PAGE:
DS: Well, of course.

LL: We need transparency. That’s a good thing.

DS: The other one – there are a number of bills, and the strongest one may be Sen. Bernie Sanders’ bill, but on the question of usury, of, you know, traditions that date back for millennia, of not allowing lenders to lend at exorbitant rates. And Sen. Sanders’ bill would cap the interest rates on credit cards and so forth at 15 percent. Now, I don’t know . . . there may be some argument out there that people can only do good business if they can charge 20 or 30 or 500 percent interest, but I, I don’t grasp that. What do you think of those sorts of . . .

LL: Give it at try. I mean, at this point, it seems to me all the free market arguments, there are dozens of free market arguments I believe that would say why it is that you shouldn’t cap interest rates.

DS: But they were in the past, right? We have tried it and it worked better?

LL: Well, nothing has worked worse than what we just went through.

DS: Yes.

LL: So, I’m for, again, I think the burden of proof goes the other way. I say, “Try it.” The argument is going to be, you know, credit will dry up, etc. I go, “So what?” Credit will dry up, you know, consumer credit, predatory consumer credit will dry up a little bit more.

I’m with Bernie on this when I say, “Give it a shot.” There is a long history. This history is 5,000 years old and then some about how to deal with basically predatory lending, you know, high usury. It’s been an issue for 5,000 years. It’s very, very difficult. Doesn’t seem to go away. So I think it’s a very good period in which to experiment.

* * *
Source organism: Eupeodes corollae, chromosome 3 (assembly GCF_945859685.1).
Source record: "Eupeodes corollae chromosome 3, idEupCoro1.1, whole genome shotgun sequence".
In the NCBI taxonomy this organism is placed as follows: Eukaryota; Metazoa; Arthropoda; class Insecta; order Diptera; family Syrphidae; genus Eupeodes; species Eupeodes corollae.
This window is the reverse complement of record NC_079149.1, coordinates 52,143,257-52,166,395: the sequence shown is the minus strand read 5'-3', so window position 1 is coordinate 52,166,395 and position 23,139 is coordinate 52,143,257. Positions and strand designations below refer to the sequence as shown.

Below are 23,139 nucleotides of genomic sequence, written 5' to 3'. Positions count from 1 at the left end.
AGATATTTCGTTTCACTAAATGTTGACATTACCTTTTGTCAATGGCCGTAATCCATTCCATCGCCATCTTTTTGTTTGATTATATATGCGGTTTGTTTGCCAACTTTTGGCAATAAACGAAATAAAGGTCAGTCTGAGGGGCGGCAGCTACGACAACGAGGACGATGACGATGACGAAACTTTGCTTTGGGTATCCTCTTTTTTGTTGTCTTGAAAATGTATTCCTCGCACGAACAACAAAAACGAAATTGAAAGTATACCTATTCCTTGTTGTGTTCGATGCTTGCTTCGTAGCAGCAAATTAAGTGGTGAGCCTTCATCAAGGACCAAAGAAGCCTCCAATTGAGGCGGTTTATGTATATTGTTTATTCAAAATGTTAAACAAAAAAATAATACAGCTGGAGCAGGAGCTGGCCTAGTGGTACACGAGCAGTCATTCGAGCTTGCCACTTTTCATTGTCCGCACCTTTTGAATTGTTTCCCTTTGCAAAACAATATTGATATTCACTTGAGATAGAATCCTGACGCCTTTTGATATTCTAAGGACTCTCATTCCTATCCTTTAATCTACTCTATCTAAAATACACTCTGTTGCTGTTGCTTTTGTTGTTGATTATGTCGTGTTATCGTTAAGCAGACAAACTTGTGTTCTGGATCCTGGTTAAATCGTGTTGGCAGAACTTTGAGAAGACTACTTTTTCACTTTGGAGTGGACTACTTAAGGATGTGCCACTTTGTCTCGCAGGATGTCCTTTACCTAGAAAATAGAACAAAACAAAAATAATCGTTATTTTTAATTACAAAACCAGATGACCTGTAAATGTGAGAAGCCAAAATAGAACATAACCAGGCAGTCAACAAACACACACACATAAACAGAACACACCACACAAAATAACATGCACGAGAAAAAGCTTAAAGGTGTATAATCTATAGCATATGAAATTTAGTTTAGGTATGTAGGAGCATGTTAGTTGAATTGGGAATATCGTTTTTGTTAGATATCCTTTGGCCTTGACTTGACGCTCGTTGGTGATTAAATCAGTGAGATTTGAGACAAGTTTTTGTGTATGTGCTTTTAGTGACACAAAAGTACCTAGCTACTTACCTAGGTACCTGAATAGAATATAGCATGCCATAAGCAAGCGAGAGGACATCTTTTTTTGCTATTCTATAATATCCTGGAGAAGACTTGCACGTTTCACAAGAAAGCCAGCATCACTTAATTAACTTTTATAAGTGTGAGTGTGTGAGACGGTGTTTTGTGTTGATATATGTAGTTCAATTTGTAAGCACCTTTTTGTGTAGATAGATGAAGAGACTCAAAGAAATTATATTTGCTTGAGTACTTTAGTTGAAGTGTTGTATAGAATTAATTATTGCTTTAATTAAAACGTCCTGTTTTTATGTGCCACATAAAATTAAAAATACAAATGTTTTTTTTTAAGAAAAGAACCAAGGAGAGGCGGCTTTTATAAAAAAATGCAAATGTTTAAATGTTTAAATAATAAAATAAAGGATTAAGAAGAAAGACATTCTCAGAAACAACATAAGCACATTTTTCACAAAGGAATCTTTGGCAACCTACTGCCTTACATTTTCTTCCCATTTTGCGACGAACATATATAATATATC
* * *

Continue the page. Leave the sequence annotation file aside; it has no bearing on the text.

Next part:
You don’t get these opportunities that often. I feel like I’ve been unshackled from sort of an ideological post that had both my arms wrapped around it and tied behind my back. You know, you couldn’t, the free market was, you know, in finance with miracle workers, you know, the people that were making all this money were donating it here and there and were viewed as gods. You know, you’re supposed to, like, you know, worship them. And it turns out that what they were doing was running a high class casino that went bust. And now we can talk about what really went on which is those markets don’t work that way, so if we want to try to put a cap on interest rates, usurious interest rates, let’s give it a shot.

DS: Well, that is a wonderful, optimistic note to end on the account of what does not seem a very optimistic story, and so I think it’s wonderful to see this as a time of hope for more fundamental change. And I think this story is told as well as I’ve seen it anywhere else in the book of our guest.

We’ve been speaking with Les Leopold. The Looting of America: How Wall Street’s Game of Fantasy Finance Destroyed Our Jobs, Pensions, and Prosperity and What We Can Do About It from Chelsea Green Publishing and you can get it anywhere online or at your local book stores.

Les, thank you very much for taking so much time with us.

LL: Oh, it’s my pleasure and thank you for all the wonderful work you’re doing. You’re a terrific writer and commentator and I wish you all the best.

DS: Thanks for that.

TAKE ACTION:

Financial Fiasco Teach-Ins on June 10th
How did we get here? What has the government done so far? What should our economy look like?
A New Way Forward is encouraging people to hold "teach ins", video screenings on June 10th! Go here!
http://www.anewwayforward.org/demonstrations
Here’s a terrific 35 minute video to download and show at home (or at the public library or other event location).
Read Fantasy Finance and Real Fixes.

Interview transcribed by Linda Swanson.